Last Friday, my wonderful 9-year-old son Jack came home from school proudly carrying a big piece of blue construction paper. Pasted onto this big piece of blue construction paper were handwritten notes from his third grade classmates extolling his many virtues. “Why did they make this for you?” I asked.
“Because I was Superstar of the Week!” he answered. “All this week! By the way, you were supposed to come have lunch with me yesterday. I forgot to tell you that. When you didn’t show up, I just told my teacher you were probably getting your toenails painted black again. She said not to say that I saw her roll her eyes.”
And that pretty much sums up how every SuperStar/Rock Star/Shooting Star of the Week has gone around here since the boys started school. They always forget to tell me it’s their special week, so then I look like a jerk for not sending in a homemade photo collage of their life to share with the class.
“Just tell them we don’t own a camera!” I yelled the last time Sam was Grand Poobah of the Week and headed off to school unprepared. “Tell them to close their eyes while you describe what your trip to Disneyland was like! Or you know what? Tell them your mother has bigger fish to fry and she can’t be expected to just whip up a retrospective of your first ten years on a moment’s notice! She has a very long artistic process that prohibits her from being prolific, especially when there are good things on the DVR! And if those losers don’t like it, they can go stick their heads in a bucket! Tell them that! OK, don’t tell them that! But stare at them and deeply think it!”
That said, I’m still better prepared for Super Star week than I usually am for Teacher Appreciation Week. Like all of the times I’ve realized too late that it’s “every kid bring in a single flower to give the teacher” day. First of all, a single flower? Do you know where you can buy a single flower? That’s right, the same place you can buy a single cigarette. Which is to say, “the prison yard.” So most kids come in carrying huge bouquets because their moms “figured the teacher deserves more than one flower,” and then my kids look like chumps for bringing in the half-dead daisy I picked out of the pee-smelling grass behind the Chevron station. I mean, why can’t we have “give the teacher your almost expired Groupons day?” That day I’d totally own.
Anyway, back to Jack’s collection of notes. I was very happy to sit down and read the nice things Jack’s classmates had to say about him and they all made me smile. Here are just a few examples:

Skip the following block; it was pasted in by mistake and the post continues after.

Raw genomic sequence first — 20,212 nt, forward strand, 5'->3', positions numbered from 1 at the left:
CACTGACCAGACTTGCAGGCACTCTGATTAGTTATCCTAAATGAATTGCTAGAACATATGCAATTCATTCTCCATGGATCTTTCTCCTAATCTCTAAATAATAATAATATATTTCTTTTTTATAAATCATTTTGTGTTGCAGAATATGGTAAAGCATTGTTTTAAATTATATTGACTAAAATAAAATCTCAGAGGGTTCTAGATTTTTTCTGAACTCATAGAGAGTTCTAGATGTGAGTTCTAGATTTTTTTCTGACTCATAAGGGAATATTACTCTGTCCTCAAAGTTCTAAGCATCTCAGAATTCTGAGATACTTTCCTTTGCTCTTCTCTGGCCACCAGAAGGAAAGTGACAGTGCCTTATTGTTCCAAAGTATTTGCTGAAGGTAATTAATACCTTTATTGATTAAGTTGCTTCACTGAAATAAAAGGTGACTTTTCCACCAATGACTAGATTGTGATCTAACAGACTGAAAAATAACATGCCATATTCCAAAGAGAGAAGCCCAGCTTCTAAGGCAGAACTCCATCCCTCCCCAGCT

Your very kind and sooo smart. Your really good at social studies.
I think that you are a hard worker. P.S. You are cool.
Jack you are very awesom. (sic)
And then there was one from some girl who said he was smart, but “really annoying in music class.” To which Jack replied, “Whatever. She’s the annoying one,” so obviously Ashlynn P. is destined to be my future daughter-in-law because that’s what passes for true love in the third grade.
But while all of the notes to Jack were super sweet, there was one in particular that actually made me worried. Very worried, in fact. Here it is:
Your so cute, cool, hansom, atlete, awesome, pie loving, sweet, Judsony, funny, fast, popular, attractive, nice, good, good at baseball, soccer, tennis, lacrosse, and plus you are sexy, sweet, chill, strong, good at singing, pet oving, sweetie, cooking loving, Mature Person!
Spelling and grammar mistakes aside, what the hell? Does Jack have a third grade stalker? Someone was actually calling him “sexy”? SEXY? Were we going to have to call his teacher and the principal and alert them to the fact that Jack has a Number One Fan and the 9-year-old version of “Misery” would soon be taking place in our tree house? Just who was this little Kathy Bates in pink flip-flops?
I showed the note to my husband and even he looked a little disturbed. “Wow,” he said, “Someone’s sure got it bad for Jack. By the way, why don’t you write things like this for me anymore? Is your wrist broken or something? I’m pie loving.”
But I knew we had to nip this in the bud as soon as possible and possibly hire a security company and some attack dogs or cats, so I immediately sat Jack down when he got home from his friend’s house. “Jack,” I very calmly asked, “do you know who wrote this note to you?”
“Of course I do!” he said.
“And….?” I persisted, hoping that his answer wasn’t going to be “the 15-year-old kid who’s been held back eight times and shaves his beard every morning on the school bus.” And then my usually modest to a fault kid told me what I should have expected all along as someone who lives with three members of the male gender.
“I wrote it about myself!” he said. “Awesome, right?”
So, I guess it doesn’t matter that I didn’t know Jack was the Super Star of the Week. Because he sure as hell did.